It seems the long arm of the Texas law believes it is all part of the job to sexually assault its citizens in the name of marijuana prohibition.
It was revealed, earlier this week, in an article from the Houston Chronicle that a lawsuit has been filed against the Harris County Police Department, stemming from an incident a couple of years ago in which a cop physically violated 23-year-old Charnesia Corley in search for marijuana.
The lawsuit, which was submitted by her attorney, Samuel Cammack, claims an officer “penetrated her vagina” in a warrantless body cavity search during a roadside traffic stop.
As if the thought of police touching people inappropriately along the side of the road on a wild-eyed witch hunt for a substance that is now legal in over half the states across the nation is not horrifying enough, the report indicates that this violation, which Cammack calls a “rape by cop,” was all done for nothing. Only a small amount of marijuana was found.
Here’s how the whole rotten scene unfolded:
Corley, who was just 21 years old, at the time, was pulled over in June of 2015 for running a red light. It didn’t take long for officers to suggest that they could smell marijuana in the vehicle, which eventually led to the discovery of about a half a gram of weed.
The two cops then decided to take the search a step further by calling out a female officer to conduct a strip search.
Once the female cop arrived, Corley was told to take off her pants. When she refused, the officers “forcibly threw Ms. Corley to the ground, while she was still handcuffed, pinned her down with her legs spread apart, threatened to break her legs, and without consent penetrated her vagina in a purported search for marijuana,” the lawsuit reads.
In 2015, Corely told CNN that the officer “told me to bend over… and she proceeded to stick her fingers in me.”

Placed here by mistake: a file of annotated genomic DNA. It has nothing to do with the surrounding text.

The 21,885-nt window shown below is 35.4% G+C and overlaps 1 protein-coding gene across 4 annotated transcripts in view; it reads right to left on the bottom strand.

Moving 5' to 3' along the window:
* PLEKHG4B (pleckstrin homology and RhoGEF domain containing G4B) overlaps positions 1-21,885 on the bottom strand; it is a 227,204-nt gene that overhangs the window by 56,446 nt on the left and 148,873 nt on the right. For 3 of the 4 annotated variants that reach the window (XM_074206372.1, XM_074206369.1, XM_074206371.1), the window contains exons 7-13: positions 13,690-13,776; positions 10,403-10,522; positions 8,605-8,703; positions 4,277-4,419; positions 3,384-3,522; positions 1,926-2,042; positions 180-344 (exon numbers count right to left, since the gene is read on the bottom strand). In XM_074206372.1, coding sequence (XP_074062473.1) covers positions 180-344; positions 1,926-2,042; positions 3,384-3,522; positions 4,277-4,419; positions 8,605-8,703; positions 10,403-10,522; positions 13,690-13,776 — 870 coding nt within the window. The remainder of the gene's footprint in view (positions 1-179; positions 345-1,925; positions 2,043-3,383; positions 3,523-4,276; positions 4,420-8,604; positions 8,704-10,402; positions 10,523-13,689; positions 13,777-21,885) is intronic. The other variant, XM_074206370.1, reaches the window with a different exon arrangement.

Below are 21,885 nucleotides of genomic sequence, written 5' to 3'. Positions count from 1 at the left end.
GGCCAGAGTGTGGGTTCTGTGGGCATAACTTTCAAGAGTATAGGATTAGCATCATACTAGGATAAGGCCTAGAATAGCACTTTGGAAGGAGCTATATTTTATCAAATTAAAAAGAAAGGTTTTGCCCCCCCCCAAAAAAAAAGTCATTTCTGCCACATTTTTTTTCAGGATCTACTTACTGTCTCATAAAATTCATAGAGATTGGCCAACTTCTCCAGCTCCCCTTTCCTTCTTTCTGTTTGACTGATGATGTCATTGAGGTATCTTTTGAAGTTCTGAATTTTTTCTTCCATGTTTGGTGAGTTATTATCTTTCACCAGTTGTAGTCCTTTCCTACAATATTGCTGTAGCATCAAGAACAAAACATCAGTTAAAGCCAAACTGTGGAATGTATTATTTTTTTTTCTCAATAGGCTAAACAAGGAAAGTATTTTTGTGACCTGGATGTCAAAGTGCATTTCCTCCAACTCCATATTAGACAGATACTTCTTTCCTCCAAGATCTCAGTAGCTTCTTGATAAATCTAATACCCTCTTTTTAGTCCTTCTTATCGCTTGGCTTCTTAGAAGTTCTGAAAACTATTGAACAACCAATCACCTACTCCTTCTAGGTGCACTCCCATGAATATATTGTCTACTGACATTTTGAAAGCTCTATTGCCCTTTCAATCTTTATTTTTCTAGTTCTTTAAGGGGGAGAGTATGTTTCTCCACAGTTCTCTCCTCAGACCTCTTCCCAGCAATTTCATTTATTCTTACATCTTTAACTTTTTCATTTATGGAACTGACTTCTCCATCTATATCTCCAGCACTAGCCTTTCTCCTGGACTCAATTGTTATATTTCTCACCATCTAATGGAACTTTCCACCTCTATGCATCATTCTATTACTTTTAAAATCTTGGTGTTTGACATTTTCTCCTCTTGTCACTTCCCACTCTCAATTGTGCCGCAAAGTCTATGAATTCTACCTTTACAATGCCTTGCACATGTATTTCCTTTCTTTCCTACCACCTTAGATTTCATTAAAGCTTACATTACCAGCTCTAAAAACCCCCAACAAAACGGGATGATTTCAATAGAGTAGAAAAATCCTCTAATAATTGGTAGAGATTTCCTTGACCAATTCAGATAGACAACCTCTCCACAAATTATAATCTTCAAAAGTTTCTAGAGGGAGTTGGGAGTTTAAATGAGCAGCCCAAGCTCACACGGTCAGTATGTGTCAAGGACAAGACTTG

Corley was initially charged with marijuana possession and resisting arrest, but the charges were eventually dropped.
A Harris County grand jury indicted the two officers (William Strong and Ronaldine Pierre) last year, but the county district attorney’s office, just a couple of weeks ago, dismissed all of the charges—right before their trial was scheduled to get underway.
“Criminal charges are no longer pending against two of the deputies involved in this case,” Harris County Sheriff Ed Gonzalez said in a statement.
“Deputy W. Strong, who did not actively participate in the search of the suspect in this case, will be allowed to return to patrol duties. Deputy R. Pierre, who initiated the search, will remain in her current assignment within the Communications and Technology Bureau,” he added.
Robin McIlhenny, an attorney for one of the officers, maintains that her client did nothing wrong.
“She [Corley] was never penetrated, she was never violated in that way or inappropriately handled,” Mcllhenny told the Houston Chronicle.
It is for this reason that Cammack is now requesting a special prosecutor to reopen the case to ensure justice is served.
“It is undoubted that they sexually assaulted her,” Cammack said, according to Reason. “They put their fingers inside her vagina. You can’t pull someone over, think you might find something, and do that to them.”
In an effort to draw some much needed attention to the fact that Corley is the victim of a roadside sexual assault over marijuana, Cammack has released a dash cam video of the night in question, which he hopes will generate enough backlash to get the case picked up.
The full video can been seen here.
It is important to point out that this is not an isolated incident.
In 2015, a lawsuit was filed against the Texas Department of Pubic Safety after an officer sexually violated a woman by the name of Jennifer Stelly in search of marijuana.
“She started going into my clothing and she penetrated areas that I don’t wish to disclose at this point,” Stelly told KPRC in Houston. “I was scared. I was violated. I didn’t know what to do.”
No marijuana was ever found.
In Texas, the possession of anything less than two ounces of marijuana is considered a misdemeanor, which carries a penalty of up to 180 days in jail and fines reaching $2,000.
Although there have been several attempts in the state legislature to eliminate the criminal penalties associated with this offense—a move that would hopefully prevent cops from fingering and raping people along the side of the road—lawmakers simply cannot seem to get it done.
There is some hope that lawmakers will have more success with this issue in the next legislative session.
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